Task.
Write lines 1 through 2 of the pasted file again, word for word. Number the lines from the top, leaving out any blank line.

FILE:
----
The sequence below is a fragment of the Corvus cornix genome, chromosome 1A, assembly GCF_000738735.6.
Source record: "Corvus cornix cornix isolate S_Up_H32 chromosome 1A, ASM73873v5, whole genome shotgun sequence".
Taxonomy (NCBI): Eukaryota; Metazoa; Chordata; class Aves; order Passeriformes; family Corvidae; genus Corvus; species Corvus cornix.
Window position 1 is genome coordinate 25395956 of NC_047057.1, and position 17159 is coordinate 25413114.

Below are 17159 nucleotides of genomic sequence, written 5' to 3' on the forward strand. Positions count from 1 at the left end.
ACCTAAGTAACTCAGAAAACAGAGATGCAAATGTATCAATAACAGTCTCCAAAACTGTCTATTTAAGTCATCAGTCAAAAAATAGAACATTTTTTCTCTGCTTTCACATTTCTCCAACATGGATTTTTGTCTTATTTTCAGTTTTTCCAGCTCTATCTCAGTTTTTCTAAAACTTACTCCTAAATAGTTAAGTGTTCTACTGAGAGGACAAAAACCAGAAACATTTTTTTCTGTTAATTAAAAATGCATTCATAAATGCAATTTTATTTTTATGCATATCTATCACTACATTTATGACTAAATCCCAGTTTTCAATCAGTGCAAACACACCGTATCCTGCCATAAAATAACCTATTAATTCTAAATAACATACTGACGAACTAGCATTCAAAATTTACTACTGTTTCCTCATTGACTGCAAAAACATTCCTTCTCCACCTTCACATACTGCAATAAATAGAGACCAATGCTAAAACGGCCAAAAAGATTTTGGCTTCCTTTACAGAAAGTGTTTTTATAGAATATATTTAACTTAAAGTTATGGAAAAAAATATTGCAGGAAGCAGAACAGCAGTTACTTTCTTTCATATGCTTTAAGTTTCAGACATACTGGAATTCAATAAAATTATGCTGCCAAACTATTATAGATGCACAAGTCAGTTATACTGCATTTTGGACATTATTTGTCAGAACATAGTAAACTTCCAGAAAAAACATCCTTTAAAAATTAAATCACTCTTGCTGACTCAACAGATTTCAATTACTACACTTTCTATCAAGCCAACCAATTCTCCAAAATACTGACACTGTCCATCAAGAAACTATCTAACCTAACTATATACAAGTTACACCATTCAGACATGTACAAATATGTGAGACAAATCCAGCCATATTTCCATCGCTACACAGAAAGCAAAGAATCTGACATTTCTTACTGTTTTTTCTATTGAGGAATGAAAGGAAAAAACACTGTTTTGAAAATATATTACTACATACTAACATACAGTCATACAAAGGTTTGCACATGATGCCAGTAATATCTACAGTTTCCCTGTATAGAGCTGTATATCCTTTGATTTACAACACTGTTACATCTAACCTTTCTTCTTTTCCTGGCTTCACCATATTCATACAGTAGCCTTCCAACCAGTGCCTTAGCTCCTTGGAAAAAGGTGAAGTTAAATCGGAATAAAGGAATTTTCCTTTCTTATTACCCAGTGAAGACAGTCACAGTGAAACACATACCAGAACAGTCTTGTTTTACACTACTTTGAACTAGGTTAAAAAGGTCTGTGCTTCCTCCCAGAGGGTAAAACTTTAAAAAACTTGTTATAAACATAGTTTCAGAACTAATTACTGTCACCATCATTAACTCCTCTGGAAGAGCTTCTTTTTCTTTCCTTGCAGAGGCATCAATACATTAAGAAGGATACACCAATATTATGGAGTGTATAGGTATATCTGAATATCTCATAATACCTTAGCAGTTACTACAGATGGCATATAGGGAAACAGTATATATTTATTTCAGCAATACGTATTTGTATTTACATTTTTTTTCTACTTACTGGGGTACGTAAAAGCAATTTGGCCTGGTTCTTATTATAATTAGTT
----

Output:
The sequence below is a fragment of the Corvus cornix genome, chromosome 1A, assembly GCF_000738735.6.
Source record: "Corvus cornix cornix isolate S_Up_H32 chromosome 1A, ASM73873v5, whole genome shotgun sequence".